Planet as Patient: What Conservation Can Learn from Health Psychology
This talk will cover how behavior change science can influence counterproductive behaviors at the individual, community, and national levels. Using smoking as a case study, we’ll look at how a combination of policy shifts, motivational insights, messaging shifts, and intervention design enabled a slow but meaningful change in smoking behavior over the last five decades.
Slowing the progression of climate change requires action at individual, community, and national levels. Each presents its own challenges in order to produce lasting and effective results. This sort of complex, multi-level behavior change problem is familiar to psychologists and public health professionals, who have been able to work together to dramatically change dangerous health behaviors in the United States.
Ultimately, our goal is to apply lessons from the success of health psychology to behavior change for sustainability. How can conservationists leverage psychology to urge sustainable behaviors running the gamut from recycling and energy conservation, to choosing more environmentally friendly products, to voting for green candidates and supporting green policies, and beyond?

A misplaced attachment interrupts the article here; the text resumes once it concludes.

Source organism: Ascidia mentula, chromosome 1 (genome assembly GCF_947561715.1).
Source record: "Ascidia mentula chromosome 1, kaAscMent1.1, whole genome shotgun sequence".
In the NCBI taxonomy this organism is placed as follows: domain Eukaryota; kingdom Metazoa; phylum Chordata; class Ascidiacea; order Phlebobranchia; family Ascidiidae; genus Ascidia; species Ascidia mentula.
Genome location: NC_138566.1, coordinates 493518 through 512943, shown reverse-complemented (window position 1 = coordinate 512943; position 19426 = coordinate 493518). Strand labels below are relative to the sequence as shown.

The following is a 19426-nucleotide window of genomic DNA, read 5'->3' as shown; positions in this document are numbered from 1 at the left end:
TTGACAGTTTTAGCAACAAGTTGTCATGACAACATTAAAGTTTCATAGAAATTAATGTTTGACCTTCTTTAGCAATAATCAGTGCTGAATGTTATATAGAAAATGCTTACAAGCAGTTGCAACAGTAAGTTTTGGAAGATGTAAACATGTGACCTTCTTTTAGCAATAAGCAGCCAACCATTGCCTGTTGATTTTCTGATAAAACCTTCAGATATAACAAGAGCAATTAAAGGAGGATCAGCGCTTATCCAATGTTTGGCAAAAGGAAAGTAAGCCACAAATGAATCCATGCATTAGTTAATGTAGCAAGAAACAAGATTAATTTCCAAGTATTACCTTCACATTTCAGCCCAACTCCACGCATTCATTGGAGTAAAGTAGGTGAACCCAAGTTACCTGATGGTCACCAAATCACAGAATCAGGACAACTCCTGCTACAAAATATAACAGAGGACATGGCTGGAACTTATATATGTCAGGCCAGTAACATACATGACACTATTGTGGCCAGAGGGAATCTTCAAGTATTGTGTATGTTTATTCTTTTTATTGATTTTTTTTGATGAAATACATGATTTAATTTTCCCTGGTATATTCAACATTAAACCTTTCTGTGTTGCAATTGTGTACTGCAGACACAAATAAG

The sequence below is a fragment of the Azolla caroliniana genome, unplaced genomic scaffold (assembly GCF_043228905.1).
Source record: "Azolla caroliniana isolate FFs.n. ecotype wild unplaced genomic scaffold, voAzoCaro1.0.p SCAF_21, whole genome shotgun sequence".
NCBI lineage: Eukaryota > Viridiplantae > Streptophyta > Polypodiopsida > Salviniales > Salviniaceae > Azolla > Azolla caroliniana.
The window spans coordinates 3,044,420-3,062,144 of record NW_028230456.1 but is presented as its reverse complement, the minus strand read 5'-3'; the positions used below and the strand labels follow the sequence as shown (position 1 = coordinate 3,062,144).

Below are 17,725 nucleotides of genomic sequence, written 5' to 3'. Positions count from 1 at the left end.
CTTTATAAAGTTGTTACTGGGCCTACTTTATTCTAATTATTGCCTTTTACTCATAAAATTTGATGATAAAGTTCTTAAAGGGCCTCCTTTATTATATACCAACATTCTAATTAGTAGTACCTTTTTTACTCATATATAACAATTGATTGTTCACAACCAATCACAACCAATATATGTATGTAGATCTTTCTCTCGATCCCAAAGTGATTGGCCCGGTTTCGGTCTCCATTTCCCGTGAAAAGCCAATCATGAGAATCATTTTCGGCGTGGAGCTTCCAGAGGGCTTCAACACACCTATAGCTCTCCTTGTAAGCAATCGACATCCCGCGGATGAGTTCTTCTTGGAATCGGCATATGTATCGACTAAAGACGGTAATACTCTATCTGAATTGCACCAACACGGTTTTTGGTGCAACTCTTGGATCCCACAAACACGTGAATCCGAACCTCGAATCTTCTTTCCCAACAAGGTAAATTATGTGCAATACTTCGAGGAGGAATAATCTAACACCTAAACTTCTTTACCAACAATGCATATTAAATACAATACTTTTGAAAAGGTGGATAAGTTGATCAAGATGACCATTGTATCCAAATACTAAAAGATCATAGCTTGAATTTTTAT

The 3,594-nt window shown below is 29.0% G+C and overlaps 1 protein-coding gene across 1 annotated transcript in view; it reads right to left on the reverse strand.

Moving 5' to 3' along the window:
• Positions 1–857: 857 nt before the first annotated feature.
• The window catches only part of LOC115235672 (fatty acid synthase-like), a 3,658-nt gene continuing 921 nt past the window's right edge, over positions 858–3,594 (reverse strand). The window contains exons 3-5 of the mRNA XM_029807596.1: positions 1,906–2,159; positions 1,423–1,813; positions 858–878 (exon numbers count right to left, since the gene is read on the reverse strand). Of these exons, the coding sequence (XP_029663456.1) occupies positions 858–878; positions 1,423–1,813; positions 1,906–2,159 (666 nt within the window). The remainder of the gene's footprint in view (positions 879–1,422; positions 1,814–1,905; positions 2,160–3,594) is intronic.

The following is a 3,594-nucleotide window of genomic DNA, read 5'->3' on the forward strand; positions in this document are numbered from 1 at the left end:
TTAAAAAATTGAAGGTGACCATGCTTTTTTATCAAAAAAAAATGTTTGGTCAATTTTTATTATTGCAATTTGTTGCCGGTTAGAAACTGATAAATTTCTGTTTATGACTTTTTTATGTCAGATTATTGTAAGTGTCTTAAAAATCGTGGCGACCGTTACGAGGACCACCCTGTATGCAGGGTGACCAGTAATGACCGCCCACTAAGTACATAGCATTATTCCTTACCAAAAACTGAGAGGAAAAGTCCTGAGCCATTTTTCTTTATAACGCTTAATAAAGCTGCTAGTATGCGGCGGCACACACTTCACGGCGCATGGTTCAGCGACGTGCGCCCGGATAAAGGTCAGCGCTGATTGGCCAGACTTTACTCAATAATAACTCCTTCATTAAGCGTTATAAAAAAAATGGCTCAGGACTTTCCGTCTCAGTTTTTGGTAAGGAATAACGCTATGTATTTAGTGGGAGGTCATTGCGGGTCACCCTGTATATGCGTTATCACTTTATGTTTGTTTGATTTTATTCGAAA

Amy Bucher, Ph.D., is the Behavior Change Design Director at Mad*Pow. In her work, Amy focuses on crafting engaging and motivating solutions that help people change behavior, especially related to health, wellness, learning, and financial well-being. Previously she worked with CVS Health as a Senior Strategist for their Digital Specialty Pharmacy, and with Johnson & Johnson Health and Wellness Solutions Group as Associate Director of Behavior Science.
Amy spent many years working on digital health coaching tools and the intersection of technology and behavior change. The programs she has helped design include health risk assessments, chronic health management programs, behavioral health interventions, and wellness programs, for distribution by health plans or employers. Amy has also worked on custom programming to support medication/therapy adherence and lifestyle changes for clients, including many Johnson & Johnson companies.
Her research interests include motivational design, patient and user engagement, happiness, and how social relationships influence health and well-being. Amy received her A.B. magna cum laude in psychology from Harvard University, and her M.A. and Ph.D. in organizational psychology from the University of Michigan.